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Vanessa Flores and Samiat Salami, writers and filmmakers behind the new web series 'Uneasy.' Jannah Manansala
Vanessa Flores and Samiat Salami, writers and filmmakers behind the new web series 'Uneasy.' (Jannah Manansala)

Gentrification and Cultural Tension in Oakland Web Series 'Uneasy'

Gentrification and Cultural Tension in Oakland Web Series 'Uneasy'

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What’s it like to be a first-generation college graduate surviving in a rapidly gentrifying Oakland, all while trying to navigate job-hunting, foster friendships and deal with the daily struggle of trying to stay put in The Town?

With the new web series Uneasy, local writers and filmmakers Samiat Salami and Vanessa Flores tackle this very question—with an added cultural layer. Salami is Nigerian-American, and Flores is Guatemalan-Mexican-American.

“With this series, we wanted to showcase what it’s like to come from post-military Nigeria, and also what is like to be Latinx and not speak Spanish, and how it affects your culture,” Salami tells me during a recent chat at a local coffee shop in downtown Oakland.

Some might see in Uneasy a correlation to Insecure, but unlike Issa Rae on her hit HBO show, don’t expect Ade (Samiat Salami), and Cat (Vanessa Flores) to be preoccupied with their love lives. The roommates’ biggest worries are housing, finances, and interpersonal discovery. (A closer comparison might be The North Pole, the 2017 web series that tackled gentrification; both series are written and directed by people of color, and both are shot in familiar settings throughout Oakland.)

Vanessa Flores and Samiat Salami, writers and filmmakers behind the new web series 'Uneasy.'
Vanessa Flores and Samiat Salami, writers and filmmakers behind the new web series ‘Uneasy.’ (Jannah Manansala)

Uneasy‘s two main characters are roommates. Ade is struggling to stay in the apartment with Cat; a recent graduate, she has yet to find a job, and can’t afford to pay rent. She wrestles with her friendship with Cat, and how to develop friendships with other women, and black women specifically—a conflict that Salami says came from real life.


“Grad school is very white,” Salami explains. After moving the the U.S. from Nigeria, going to school in Florida, and losing part of her identity while attending grad school, “I realized when I graduated that I had no black friends… I would go to the lake, and I would see all these women having a good time, and it felt like something I didn’t get an invitation to.”

Meanwhile, Flores had felt “white-washed” because she doesn’t speak Spanish fluently. “It’s rejecting certain things to fit in,” she says.

Salami and Flores are not roommates in real life. Salami is married and resides in Oakland, and Flores, priced out of Oakland, recently moved to the Sunset in San Francisco. But “getting to know each other [in real life] definitely shaped the show,” Flores says.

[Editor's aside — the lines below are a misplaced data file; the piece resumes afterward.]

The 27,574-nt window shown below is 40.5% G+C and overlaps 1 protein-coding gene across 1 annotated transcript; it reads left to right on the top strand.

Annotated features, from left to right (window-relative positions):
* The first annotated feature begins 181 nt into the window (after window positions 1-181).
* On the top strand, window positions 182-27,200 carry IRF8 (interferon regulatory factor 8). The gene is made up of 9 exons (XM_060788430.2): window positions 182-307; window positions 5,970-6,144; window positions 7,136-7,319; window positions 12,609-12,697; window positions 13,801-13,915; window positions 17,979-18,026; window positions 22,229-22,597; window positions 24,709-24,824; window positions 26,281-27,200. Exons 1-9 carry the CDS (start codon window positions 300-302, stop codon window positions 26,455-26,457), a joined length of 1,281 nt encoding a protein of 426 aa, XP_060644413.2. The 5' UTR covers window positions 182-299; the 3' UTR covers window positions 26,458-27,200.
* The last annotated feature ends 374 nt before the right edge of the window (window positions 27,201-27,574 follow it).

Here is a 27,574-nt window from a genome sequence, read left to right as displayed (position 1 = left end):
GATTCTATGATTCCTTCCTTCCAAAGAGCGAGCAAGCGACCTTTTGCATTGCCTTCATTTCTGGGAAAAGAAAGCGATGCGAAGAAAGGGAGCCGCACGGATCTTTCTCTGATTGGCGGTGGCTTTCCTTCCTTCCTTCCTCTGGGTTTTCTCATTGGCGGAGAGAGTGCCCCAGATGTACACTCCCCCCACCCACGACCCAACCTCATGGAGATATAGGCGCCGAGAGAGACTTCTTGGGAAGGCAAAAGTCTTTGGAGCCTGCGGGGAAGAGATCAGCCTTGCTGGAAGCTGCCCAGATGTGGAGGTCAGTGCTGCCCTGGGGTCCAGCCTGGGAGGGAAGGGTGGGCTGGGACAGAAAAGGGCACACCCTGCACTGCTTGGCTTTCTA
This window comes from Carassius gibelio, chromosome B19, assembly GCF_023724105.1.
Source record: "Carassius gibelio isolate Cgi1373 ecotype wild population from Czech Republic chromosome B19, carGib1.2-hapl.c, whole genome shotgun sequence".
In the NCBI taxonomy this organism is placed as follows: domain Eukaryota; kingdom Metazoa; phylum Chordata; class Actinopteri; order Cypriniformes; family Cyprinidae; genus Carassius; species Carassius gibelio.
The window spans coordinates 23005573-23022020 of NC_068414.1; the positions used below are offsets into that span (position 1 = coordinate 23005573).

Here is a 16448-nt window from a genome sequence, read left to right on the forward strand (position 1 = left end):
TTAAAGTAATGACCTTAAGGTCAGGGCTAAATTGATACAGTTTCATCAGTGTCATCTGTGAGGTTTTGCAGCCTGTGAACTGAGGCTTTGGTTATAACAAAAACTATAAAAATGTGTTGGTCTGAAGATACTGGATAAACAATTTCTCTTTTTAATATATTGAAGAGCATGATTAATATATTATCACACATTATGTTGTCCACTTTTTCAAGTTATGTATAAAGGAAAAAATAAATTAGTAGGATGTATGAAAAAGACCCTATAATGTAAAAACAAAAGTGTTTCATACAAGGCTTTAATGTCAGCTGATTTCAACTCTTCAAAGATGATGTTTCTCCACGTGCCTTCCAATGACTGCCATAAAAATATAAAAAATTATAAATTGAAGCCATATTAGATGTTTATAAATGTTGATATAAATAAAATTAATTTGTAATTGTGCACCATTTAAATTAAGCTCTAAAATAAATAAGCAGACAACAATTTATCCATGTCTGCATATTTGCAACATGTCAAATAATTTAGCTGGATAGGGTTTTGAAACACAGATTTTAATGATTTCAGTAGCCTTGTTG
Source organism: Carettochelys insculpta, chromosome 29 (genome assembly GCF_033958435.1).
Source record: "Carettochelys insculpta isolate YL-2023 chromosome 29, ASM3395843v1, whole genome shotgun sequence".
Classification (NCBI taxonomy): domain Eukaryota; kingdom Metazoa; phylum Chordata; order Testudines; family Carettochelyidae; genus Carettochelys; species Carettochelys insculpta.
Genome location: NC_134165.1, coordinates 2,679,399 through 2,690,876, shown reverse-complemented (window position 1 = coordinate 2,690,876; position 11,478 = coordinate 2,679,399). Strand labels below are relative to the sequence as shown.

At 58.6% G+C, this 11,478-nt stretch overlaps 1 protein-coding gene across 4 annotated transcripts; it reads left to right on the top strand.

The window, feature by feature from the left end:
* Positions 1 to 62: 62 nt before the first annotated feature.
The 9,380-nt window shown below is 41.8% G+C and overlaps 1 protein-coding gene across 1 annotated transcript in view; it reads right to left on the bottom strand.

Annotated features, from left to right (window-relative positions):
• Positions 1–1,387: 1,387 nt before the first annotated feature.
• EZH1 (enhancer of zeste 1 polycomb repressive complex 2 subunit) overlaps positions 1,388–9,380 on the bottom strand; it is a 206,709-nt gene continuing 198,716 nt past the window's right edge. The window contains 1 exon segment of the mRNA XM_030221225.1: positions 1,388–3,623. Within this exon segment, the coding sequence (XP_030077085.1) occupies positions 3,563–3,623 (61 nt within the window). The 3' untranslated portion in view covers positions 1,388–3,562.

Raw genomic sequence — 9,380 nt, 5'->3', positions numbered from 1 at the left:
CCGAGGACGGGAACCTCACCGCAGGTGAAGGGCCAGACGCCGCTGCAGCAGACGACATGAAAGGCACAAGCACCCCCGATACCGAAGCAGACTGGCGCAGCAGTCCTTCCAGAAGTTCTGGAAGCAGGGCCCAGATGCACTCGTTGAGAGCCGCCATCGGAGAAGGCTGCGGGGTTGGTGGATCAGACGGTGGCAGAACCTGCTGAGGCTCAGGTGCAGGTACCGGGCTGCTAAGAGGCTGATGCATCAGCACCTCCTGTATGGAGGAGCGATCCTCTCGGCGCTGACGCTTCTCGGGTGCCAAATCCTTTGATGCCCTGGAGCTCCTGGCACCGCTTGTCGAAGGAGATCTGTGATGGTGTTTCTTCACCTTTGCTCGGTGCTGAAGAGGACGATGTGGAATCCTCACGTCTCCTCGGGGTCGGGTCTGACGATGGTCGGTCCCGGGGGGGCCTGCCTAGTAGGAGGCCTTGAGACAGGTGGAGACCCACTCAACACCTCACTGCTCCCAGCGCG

Also, both Salami and Flores utilized certain situations from their time in grad school for the show. “In academia, especially in a writer’s workshop, you talk about your identity 24-7,” Salami says. For Flores, her early writing was defined by who was teaching her. “I was writing very white male fiction, and anything else that I was trying to write was nonsensical,” Flores says. “I had to assimilate my writing, and I did it, and I was pretty successful writing like a white man.”

In Uneasy, Ade and Cat are up against being perceived as gentrifiers themselves, even though they both struggle financially. “Cat and Ade are each other’s people, but they will never fully know what it is like to be the other,” Salami explains. “This comes from a very real place.”

For those who noticed the Bay Area soundtrack anchoring the movies Blindspotting and Sorry To Bother You, Uneasy will give a similar vibe. The episodes include music from local artists like Trey Coastal, Mlodic, Honey Gold Jasmine, Qing Qi, Caleborate, and others.

For their second season, Salami and Flores aim to find more local women musicians, a challenge they encountered this time around. “When people watch the show, I want it to partner well with the music,” Salami explains.

Once Salami and Flores had their writing in motion, the first five episodes were entirely self-funded, with both Salami and Flores taking extra freelance work and maxing out their own credit cards. The remaining episodes (there are 8 total, roughly 10 minutes each) were funded by $10,000 in donations from a Seed & Spark campaign.

“For Season Two we want make this bigger, involve more writers, have an actual writer’s room,” Flores says. “I would love for the show to stay grounded in Oakland and the experiences of living here,” Salami says. “Women of color have earned the right to be on television, and have our stories not be perfect.”

‘Uneasy’ premieres in part on Sunday, Feb. 17, at the New Parkway in Oakland; details here. It premieres in full on YouTube in March.

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